Morgan, a budding, bright executive secretary, works in an office and sits all day at a desk. She knows she is developing an increasingly sedentary lifestyle. She wants to change this but really doesn’t know how to. She complains of feeling lethargic and drained and finds it very hard to focus on specific tasks.

Sitting Our Way to Death

Sedentary lifestyle is a contributor to premature death. Sedentary Death Syndrome or “SeDs” is the term developed by more than 200 of the nation’s leading physiologists to diagnose the growing epidemic of physical inactivity and its relationship to chronic, preventable diseases. All inactive Americans are currently at risk for SeDs, which can lead to premature disability or death. Approximately 2.5 million Americans will die prematurely in the next ten years due to a sedentary lifestyle, a number greater than all alcohol, gun, motor vehicle, and illicit drug-use deaths combined.

There needs to be a major plan to combat sedentary lifestyle which is slowly killing the population; and, in order to make this work, we need a mandatory plan called “MOVE!” People need to think seriously about their health every day. The need to know that, when they sit at a desk, at the computer, or on the couch with the remote in their hand, they are decreasing their life expectancy every hour. “Sitting for an extended period of time causes your body to shut down at the metabolic level” (Hamilton, 2011, 6). Therefore, a lack of physical activity doubles the risks for cardiovascular disease, Type 2 diabetes, obesity, and muscle atrophy.

How can a sedentary lifestyle contribute to premature death? A sedentary lifestyle is a type of lifestyle with no or irregular activity. Sedentary lifestyle contributes to premature death because your body has been designed to move. If you work 60 hours a week at a desk job and you manage to work out for five 45-minute bouts of exercise, most experts would say you are active; but Hamilton would identify you as an “exercising couch potato” (Hamilton, 2011, 1). The World Health Organization (WHO) reports that a sedentary lifestyle is one of the 10 leading causes of death and disability. It accounts for 300,000 premature deaths each year in the United States.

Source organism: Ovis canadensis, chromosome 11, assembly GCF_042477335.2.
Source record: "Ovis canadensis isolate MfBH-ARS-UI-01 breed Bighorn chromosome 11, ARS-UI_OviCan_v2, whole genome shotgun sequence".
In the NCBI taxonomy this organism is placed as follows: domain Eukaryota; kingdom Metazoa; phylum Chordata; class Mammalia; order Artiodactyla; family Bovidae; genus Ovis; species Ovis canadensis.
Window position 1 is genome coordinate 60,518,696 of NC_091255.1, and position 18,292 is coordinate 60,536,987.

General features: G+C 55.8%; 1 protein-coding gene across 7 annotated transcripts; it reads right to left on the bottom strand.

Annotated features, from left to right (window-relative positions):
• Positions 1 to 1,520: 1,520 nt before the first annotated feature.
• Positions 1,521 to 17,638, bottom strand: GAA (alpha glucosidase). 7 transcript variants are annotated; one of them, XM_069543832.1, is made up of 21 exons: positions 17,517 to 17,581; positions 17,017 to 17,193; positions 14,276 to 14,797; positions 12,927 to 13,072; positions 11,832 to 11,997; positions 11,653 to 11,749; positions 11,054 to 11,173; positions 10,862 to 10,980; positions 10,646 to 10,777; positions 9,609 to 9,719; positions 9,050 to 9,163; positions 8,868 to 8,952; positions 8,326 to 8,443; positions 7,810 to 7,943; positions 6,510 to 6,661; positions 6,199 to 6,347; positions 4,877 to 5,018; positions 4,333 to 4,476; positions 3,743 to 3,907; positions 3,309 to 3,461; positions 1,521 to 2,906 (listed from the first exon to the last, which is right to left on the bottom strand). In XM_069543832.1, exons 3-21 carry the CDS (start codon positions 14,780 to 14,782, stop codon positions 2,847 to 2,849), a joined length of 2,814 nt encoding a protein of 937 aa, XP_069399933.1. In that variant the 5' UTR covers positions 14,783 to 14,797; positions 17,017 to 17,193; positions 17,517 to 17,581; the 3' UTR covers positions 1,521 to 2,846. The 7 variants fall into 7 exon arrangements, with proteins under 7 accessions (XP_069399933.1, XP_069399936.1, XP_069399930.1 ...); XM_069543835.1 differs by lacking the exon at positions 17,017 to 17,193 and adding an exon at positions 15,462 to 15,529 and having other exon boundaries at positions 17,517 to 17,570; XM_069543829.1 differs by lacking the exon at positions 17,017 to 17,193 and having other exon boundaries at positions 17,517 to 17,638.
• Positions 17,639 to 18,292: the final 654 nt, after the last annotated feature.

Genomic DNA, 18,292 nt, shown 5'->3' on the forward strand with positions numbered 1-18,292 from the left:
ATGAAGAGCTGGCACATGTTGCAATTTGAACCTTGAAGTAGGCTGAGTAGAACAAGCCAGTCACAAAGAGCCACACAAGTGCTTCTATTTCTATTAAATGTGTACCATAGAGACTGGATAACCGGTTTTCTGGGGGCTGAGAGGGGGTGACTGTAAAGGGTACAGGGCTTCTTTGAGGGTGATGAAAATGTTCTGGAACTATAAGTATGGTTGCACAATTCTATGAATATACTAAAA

Children are affected as well. Increased time spent with television, computers, video games, cell phones, and homework means less time moving around and playing outside. According to the National Center for Health Statistics, since 1976, the number of overweight children in the United States has tripled. Therefore, 1 in 6 children between the ages of 12 and 19 are overweight and at risk for health problems.

The Entire World is Sitting Down

Sedentary lifestyle affects every area of the world. This is a global problem and increasing physical activity is vital in every fashion according to WHO. How do you recommend increasing physical activity for office workers like Morgan? Or those who sit for prolonged periods every day? People need to become aware of a sedentary lifestyle that has deleterious outcomes. The disadvantage of innovative technology is that it is making the entire world physically inactive. For example, postage can be obtained through your computer; shopping online has become very popular. Most of what you are doing can be done by the touch of a button. Many activities now require less movement and less walking.